Ringworm in Cats
- Created in Feline
Ringworm is a common skin condition in cats. In spite of its name, this condition is actually caused by a fungus, not a worm. One of the symptoms, though, is a circular rash on the skin that resembles a ring. However, this ring does not always appear.
Cause of Ringworm
The fungi that cause ringworm come from the soil, but can easily live in a host. These fungi are known as dermatophytes. Once inside a cat’s body, the fungi digest a protein substance called keratin that is found in nails and hair. They use keratin as fuel to help them reproduce. Over time, the fungi can produce millions of single-celled spores that can grow into new fungi.
When a cat comes into contact with these fungi, it does not always become infected. The fungi may not be able to attach to the skin or may lose out to other microorganisms that are already living there. Even if the fungi are able to stay on the skin, they may not cause any symptoms. However, in some cats, these fungi can result in inflammation of the skin (dermatitis).
Ringworm may clear up on its own, but can take up to a year to go away. During that time, the cat’s fur may fall out in the affected area. This can increase a cat’s chance of developing open wounds in the skin—such as from scratching—and other kinds of infections. Ringworm can also be passed from an infected cat to a person through close contact.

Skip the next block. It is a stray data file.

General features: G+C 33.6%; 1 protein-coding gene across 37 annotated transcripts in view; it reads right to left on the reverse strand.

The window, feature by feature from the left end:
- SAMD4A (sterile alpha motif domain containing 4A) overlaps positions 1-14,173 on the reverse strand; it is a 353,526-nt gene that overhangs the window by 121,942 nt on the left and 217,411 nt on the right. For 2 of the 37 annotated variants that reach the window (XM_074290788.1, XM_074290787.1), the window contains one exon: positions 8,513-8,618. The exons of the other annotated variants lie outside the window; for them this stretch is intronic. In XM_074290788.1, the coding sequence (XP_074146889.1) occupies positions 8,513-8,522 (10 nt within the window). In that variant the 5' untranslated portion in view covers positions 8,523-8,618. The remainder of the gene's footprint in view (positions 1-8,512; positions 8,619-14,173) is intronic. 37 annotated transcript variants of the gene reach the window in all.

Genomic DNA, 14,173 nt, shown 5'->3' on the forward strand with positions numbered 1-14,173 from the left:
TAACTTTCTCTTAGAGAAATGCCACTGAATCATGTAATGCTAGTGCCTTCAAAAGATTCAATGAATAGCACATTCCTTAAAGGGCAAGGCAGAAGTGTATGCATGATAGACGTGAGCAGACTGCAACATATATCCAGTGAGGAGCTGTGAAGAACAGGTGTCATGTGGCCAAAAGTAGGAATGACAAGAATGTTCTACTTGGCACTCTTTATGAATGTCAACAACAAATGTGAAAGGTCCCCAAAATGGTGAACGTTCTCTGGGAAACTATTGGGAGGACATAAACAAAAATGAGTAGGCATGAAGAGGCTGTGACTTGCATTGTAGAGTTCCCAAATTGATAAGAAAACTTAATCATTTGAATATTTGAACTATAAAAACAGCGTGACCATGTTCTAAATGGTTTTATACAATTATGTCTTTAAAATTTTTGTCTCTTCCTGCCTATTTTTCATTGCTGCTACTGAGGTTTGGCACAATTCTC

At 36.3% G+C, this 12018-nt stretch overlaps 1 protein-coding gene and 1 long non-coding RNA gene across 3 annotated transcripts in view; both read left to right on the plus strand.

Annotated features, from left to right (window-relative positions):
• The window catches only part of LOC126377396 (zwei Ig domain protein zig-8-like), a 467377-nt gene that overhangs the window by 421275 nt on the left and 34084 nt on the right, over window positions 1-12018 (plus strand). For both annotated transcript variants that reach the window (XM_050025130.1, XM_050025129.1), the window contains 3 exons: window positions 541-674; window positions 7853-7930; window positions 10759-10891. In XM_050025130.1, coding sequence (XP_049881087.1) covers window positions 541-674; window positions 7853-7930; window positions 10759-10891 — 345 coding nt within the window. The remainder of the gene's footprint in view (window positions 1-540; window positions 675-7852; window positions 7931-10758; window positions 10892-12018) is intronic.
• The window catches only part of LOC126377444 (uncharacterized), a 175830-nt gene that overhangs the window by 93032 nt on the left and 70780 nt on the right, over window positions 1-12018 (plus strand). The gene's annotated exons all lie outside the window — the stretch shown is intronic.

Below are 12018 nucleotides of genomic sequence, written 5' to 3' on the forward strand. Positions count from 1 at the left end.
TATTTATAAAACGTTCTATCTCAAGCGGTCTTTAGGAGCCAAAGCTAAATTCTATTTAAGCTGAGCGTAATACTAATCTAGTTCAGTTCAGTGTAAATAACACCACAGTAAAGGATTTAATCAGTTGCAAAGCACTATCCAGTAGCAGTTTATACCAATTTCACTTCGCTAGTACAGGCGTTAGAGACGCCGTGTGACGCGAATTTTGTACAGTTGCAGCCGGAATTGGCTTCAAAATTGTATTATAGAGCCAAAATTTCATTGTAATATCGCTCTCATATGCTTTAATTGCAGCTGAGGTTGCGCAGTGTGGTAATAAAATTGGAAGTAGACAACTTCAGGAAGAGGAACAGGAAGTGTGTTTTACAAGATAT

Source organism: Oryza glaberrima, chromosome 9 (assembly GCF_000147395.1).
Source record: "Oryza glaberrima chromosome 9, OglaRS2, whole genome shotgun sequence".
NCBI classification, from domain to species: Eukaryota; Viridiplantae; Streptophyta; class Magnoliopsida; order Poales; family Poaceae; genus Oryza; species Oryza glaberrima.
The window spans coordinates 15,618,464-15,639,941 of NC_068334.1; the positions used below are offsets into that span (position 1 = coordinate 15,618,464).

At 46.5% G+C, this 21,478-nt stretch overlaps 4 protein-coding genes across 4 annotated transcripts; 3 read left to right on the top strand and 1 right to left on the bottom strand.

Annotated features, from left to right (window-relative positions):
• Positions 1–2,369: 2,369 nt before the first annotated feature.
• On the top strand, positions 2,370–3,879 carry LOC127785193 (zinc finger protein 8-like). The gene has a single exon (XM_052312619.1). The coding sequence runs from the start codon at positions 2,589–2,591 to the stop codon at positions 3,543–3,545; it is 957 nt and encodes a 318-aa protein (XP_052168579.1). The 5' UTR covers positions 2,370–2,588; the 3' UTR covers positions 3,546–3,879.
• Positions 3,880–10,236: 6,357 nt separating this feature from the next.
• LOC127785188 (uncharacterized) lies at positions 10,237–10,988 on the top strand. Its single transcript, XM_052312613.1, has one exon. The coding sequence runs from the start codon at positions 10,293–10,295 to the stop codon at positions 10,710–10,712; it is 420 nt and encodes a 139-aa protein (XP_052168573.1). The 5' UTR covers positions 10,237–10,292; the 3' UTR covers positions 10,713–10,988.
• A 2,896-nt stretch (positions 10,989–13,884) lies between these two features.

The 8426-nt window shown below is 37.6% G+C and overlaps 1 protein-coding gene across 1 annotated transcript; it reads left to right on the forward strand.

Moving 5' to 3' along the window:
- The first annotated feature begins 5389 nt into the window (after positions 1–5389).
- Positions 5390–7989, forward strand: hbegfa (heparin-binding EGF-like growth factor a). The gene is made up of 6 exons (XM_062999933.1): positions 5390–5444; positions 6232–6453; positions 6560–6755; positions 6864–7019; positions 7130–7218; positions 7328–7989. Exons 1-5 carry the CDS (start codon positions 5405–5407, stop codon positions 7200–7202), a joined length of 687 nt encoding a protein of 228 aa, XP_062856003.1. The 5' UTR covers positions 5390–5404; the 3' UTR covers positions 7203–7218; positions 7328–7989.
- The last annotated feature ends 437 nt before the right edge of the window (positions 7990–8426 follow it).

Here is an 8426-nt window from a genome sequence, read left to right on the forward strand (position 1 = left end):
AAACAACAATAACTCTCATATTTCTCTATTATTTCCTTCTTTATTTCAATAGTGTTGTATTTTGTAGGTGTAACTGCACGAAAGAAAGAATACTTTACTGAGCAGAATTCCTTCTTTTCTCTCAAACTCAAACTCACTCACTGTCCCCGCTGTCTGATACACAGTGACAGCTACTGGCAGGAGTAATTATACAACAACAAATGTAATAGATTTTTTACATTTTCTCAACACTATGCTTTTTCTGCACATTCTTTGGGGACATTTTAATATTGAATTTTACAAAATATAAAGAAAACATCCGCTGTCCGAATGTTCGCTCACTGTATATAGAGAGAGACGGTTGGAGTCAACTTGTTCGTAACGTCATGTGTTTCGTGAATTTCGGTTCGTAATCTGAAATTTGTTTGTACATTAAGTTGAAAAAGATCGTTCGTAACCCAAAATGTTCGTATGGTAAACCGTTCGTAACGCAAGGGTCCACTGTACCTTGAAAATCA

Symptoms of Ringworm
The symptoms of ringworm in cats include:
- Loss of hair in circular patches
- Hair that becomes broken or stubbly
- Crusty or scaly skin
- Changes in skin or hair color
- Inflammation on the skin
- Excessive scratching and grooming
- Infections in the nail beds or claws
Diagnosis and Treatment
Diagnosing ringworm involves ruling out other possible skin conditions that can produce similar symptoms, such as an allergy to flea bites. A feline veterinarian may use an ultraviolet (UV) light to look at the cat’s fur. Hairs that are coated with fungus will glow yellow-green under the UV light. These hairs can then be looked at under a microscope to see if spores or other signs of the fungus are present.
Treatment for ringworm in cats usually involves the use of anti-fungal medications. This is applied to the infected areas of the body. The cat may also be given an oral anti-fungal medication. The treatment will need to be repeated several times for at least six weeks. For widespread infections, the cat may need to undergo a full-body dip in the medication.